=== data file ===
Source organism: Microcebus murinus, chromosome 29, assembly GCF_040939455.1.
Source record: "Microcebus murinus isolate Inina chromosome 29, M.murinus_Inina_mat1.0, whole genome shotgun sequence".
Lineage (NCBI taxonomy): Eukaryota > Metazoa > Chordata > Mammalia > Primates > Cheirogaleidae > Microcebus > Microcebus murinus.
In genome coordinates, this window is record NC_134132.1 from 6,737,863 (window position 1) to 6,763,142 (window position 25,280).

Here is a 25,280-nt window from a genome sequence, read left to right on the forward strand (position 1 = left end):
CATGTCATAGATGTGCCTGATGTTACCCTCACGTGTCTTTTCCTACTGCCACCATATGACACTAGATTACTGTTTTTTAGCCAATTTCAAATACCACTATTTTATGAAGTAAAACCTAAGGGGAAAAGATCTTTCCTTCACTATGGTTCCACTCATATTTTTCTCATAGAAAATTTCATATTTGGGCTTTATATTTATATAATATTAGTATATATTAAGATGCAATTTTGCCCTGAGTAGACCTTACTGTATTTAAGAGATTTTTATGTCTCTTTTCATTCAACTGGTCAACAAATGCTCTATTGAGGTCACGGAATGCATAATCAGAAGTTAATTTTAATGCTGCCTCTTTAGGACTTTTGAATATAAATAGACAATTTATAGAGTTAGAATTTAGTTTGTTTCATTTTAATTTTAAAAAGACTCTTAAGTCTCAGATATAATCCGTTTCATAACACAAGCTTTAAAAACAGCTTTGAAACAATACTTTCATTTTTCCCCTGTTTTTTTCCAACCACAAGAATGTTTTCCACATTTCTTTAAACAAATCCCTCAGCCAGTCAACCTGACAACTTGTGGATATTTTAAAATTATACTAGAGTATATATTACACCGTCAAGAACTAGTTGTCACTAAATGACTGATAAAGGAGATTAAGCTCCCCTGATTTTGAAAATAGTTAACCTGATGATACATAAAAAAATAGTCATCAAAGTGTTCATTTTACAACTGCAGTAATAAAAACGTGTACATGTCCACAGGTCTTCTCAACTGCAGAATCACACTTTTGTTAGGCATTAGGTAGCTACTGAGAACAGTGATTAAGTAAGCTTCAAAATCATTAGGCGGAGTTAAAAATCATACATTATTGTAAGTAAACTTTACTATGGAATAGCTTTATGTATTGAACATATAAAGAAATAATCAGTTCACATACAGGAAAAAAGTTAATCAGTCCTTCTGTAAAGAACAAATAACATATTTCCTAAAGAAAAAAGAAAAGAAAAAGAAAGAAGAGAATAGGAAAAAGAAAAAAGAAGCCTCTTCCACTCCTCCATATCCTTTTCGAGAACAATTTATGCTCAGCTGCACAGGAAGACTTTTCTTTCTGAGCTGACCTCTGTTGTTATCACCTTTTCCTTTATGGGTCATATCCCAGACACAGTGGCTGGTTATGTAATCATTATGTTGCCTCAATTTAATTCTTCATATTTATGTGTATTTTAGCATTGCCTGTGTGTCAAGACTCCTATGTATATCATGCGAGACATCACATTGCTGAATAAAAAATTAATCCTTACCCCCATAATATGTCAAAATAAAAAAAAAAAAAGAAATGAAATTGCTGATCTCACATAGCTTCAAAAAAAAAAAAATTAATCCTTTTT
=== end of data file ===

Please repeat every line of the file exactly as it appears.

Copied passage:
Source organism: Microcebus murinus, chromosome 29, assembly GCF_040939455.1.
Source record: "Microcebus murinus isolate Inina chromosome 29, M.murinus_Inina_mat1.0, whole genome shotgun sequence".
Lineage (NCBI taxonomy): Eukaryota > Metazoa > Chordata > Mammalia > Primates > Cheirogaleidae > Microcebus > Microcebus murinus.
In genome coordinates, this window is record NC_134132.1 from 6,737,863 (window position 1) to 6,763,142 (window position 25,280).

Here is a 25,280-nt window from a genome sequence, read left to right on the forward strand (position 1 = left end):
CATGTCATAGATGTGCCTGATGTTACCCTCACGTGTCTTTTCCTACTGCCACCATATGACACTAGATTACTGTTTTTTAGCCAATTTCAAATACCACTATTTTATGAAGTAAAACCTAAGGGGAAAAGATCTTTCCTTCACTATGGTTCCACTCATATTTTTCTCATAGAAAATTTCATATTTGGGCTTTATATTTATATAATATTAGTATATATTAAGATGCAATTTTGCCCTGAGTAGACCTTACTGTATTTAAGAGATTTTTATGTCTCTTTTCATTCAACTGGTCAACAAATGCTCTATTGAGGTCACGGAATGCATAATCAGAAGTTAATTTTAATGCTGCCTCTTTAGGACTTTTGAATATAAATAGACAATTTATAGAGTTAGAATTTAGTTTGTTTCATTTTAATTTTAAAAAGACTCTTAAGTCTCAGATATAATCCGTTTCATAACACAAGCTTTAAAAACAGCTTTGAAACAATACTTTCATTTTTCCCCTGTTTTTTTCCAACCACAAGAATGTTTTCCACATTTCTTTAAACAAATCCCTCAGCCAGTCAACCTGACAACTTGTGGATATTTTAAAATTATACTAGAGTATATATTACACCGTCAAGAACTAGTTGTCACTAAATGACTGATAAAGGAGATTAAGCTCCCCTGATTTTGAAAATAGTTAACCTGATGATACATAAAAAAATAGTCATCAAAGTGTTCATTTTACAACTGCAGTAATAAAAACGTGTACATGTCCACAGGTCTTCTCAACTGCAGAATCACACTTTTGTTAGGCATTAGGTAGCTACTGAGAACAGTGATTAAGTAAGCTTCAAAATCATTAGGCGGAGTTAAAAATCATACATTATTGTAAGTAAACTTTACTATGGAATAGCTTTATGTATTGAACATATAAAGAAATAATCAGTTCACATACAGGAAAAAAGTTAATCAGTCCTTCTGTAAAGAACAAATAACATATTTCCTAAAGAAAAAAGAAAAGAAAAAGAAAGAAGAGAATAGGAAAAAGAAAAAAGAAGCCTCTTCCACTCCTCCATATCCTTTTCGAGAACAATTTATGCTCAGCTGCACAGGAAGACTTTTCTTTCTGAGCTGACCTCTGTTGTTATCACCTTTTCCTTTATGGGTCATATCCCAGACACAGTGGCTGGTTATGTAATCATTATGTTGCCTCAATTTAATTCTTCATATTTATGTGTATTTTAGCATTGCCTGTGTGTCAAGACTCCTATGTATATCATGCGAGACATCACATTGCTGAATAAAAAATTAATCCTTACCCCCATAATATGTCAAAATAAAAAAAAAAAAAGAAATGAAATTGCTGATCTCACATAGCTTCAAAAAAAAAAAAATTAATCCTTTTT